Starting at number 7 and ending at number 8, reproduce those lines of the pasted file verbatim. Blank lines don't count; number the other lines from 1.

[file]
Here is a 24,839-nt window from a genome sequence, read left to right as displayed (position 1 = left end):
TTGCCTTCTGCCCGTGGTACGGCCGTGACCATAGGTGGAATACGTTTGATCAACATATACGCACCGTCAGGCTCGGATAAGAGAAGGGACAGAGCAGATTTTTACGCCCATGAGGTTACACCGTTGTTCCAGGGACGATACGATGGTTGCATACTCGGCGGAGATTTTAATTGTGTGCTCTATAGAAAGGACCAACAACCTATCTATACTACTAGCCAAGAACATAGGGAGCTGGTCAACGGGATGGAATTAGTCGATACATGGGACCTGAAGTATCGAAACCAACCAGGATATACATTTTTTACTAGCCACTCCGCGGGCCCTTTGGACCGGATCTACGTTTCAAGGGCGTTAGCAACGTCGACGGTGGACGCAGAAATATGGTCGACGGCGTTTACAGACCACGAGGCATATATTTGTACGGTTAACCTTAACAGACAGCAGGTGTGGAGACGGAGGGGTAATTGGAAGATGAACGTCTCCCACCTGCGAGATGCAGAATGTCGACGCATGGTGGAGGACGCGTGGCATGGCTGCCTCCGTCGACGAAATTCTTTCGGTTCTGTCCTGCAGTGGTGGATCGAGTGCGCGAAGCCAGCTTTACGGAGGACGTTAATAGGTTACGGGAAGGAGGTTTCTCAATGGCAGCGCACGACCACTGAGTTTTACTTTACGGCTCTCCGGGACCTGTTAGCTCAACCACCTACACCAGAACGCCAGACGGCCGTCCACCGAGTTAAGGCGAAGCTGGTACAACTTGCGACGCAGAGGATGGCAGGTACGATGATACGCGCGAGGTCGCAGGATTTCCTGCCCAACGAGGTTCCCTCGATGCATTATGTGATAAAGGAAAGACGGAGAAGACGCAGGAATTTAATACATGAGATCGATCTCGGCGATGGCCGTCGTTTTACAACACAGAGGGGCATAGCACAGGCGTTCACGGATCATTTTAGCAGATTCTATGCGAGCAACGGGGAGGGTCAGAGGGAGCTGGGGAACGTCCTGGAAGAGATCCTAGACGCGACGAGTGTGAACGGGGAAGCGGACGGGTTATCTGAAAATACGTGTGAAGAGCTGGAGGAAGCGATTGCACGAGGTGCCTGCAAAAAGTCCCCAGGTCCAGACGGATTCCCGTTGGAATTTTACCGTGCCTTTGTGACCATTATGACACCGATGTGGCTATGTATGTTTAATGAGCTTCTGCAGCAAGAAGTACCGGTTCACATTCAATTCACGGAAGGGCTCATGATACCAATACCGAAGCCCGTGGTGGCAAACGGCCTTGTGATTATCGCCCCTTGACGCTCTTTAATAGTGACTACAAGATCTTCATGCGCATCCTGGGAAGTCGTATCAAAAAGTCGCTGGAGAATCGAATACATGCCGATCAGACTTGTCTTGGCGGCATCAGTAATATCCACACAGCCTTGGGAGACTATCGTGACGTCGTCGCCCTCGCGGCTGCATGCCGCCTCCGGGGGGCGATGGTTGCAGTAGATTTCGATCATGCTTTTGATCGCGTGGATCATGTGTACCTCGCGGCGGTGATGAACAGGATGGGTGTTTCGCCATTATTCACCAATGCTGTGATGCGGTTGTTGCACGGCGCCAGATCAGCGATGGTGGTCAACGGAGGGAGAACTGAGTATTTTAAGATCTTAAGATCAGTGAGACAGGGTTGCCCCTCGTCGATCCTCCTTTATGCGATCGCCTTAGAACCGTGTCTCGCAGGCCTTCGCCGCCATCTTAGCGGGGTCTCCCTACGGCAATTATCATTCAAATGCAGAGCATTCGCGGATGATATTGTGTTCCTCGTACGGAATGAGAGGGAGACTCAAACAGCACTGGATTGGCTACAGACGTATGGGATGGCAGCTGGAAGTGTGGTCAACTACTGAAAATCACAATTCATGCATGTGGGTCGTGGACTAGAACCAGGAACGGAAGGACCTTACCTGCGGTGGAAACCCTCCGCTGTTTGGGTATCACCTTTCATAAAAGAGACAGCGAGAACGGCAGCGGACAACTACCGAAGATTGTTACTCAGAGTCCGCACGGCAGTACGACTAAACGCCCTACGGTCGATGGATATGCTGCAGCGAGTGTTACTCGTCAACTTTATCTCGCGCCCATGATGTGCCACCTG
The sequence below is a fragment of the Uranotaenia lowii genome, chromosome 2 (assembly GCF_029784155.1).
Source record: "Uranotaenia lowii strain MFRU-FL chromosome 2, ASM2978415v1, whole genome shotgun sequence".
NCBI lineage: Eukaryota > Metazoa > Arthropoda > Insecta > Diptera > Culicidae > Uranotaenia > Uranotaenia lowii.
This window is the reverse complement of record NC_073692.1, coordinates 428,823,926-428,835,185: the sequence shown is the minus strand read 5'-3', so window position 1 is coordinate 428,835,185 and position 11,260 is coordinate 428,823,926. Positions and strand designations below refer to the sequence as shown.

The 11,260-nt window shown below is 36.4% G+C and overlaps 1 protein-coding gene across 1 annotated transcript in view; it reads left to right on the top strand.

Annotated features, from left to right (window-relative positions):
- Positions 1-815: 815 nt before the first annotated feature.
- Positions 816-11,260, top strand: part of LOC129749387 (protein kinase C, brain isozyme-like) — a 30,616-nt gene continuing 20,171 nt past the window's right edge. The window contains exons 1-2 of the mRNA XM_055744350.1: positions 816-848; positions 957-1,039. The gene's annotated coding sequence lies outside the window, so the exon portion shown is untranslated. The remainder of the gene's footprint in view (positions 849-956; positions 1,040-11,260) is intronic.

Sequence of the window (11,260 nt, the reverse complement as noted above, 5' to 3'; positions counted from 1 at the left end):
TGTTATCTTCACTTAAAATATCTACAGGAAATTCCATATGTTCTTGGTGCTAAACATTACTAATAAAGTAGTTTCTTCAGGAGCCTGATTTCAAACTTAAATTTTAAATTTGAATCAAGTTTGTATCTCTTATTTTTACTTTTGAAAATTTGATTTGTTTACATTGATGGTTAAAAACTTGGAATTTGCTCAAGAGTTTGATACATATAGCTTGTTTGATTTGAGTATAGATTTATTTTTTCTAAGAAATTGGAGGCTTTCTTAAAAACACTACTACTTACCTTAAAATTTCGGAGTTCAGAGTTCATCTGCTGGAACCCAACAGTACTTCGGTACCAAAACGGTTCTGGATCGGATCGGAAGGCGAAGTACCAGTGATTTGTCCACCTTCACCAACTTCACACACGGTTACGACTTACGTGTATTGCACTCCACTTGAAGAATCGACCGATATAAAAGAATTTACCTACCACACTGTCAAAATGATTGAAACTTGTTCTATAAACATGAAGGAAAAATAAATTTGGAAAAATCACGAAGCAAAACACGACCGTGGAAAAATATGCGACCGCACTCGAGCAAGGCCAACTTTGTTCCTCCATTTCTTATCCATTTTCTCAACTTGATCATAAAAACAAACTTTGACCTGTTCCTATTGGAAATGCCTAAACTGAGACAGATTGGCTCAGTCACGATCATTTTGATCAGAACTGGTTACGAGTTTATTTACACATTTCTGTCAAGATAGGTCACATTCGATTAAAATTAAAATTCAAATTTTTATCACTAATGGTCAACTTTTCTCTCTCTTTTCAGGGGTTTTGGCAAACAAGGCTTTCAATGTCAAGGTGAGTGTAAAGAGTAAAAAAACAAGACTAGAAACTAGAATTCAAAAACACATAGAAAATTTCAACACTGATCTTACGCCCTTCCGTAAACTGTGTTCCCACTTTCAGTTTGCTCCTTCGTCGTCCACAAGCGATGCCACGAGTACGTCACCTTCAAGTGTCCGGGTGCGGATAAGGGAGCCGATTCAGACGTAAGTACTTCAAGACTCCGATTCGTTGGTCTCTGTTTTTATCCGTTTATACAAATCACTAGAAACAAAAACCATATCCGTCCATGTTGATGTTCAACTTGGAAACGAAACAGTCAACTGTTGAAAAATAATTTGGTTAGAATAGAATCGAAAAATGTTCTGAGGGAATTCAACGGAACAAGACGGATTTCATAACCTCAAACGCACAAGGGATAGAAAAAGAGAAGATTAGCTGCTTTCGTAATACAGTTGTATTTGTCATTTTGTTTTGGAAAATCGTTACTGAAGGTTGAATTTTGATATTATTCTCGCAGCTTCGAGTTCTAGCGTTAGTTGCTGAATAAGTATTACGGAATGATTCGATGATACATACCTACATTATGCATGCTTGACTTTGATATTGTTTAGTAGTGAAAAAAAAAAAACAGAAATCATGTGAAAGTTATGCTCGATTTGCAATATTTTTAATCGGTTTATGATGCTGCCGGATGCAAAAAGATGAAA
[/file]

The 11,260-nt window shown below is 36.4% G+C and overlaps 1 protein-coding gene across 1 annotated transcript in view; it reads left to right on the top strand.

Annotated features, from left to right (window-relative positions):